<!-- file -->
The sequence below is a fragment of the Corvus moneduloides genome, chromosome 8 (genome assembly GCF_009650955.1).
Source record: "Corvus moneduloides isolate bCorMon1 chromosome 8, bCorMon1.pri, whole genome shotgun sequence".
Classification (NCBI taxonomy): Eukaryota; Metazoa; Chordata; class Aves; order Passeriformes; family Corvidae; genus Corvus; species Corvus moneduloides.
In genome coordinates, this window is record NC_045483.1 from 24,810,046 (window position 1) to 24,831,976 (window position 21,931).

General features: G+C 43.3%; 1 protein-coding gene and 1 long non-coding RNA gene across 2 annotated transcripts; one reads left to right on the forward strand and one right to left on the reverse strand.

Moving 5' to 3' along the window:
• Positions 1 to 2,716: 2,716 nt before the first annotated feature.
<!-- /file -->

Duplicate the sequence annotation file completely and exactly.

The sequence below is a fragment of the Corvus moneduloides genome, chromosome 8 (genome assembly GCF_009650955.1).
Source record: "Corvus moneduloides isolate bCorMon1 chromosome 8, bCorMon1.pri, whole genome shotgun sequence".
Classification (NCBI taxonomy): Eukaryota; Metazoa; Chordata; class Aves; order Passeriformes; family Corvidae; genus Corvus; species Corvus moneduloides.
In genome coordinates, this window is record NC_045483.1 from 24,810,046 (window position 1) to 24,831,976 (window position 21,931).

General features: G+C 43.3%; 1 protein-coding gene and 1 long non-coding RNA gene across 2 annotated transcripts; one reads left to right on the forward strand and one right to left on the reverse strand.

Moving 5' to 3' along the window:
• Positions 1 to 2,716: 2,716 nt before the first annotated feature.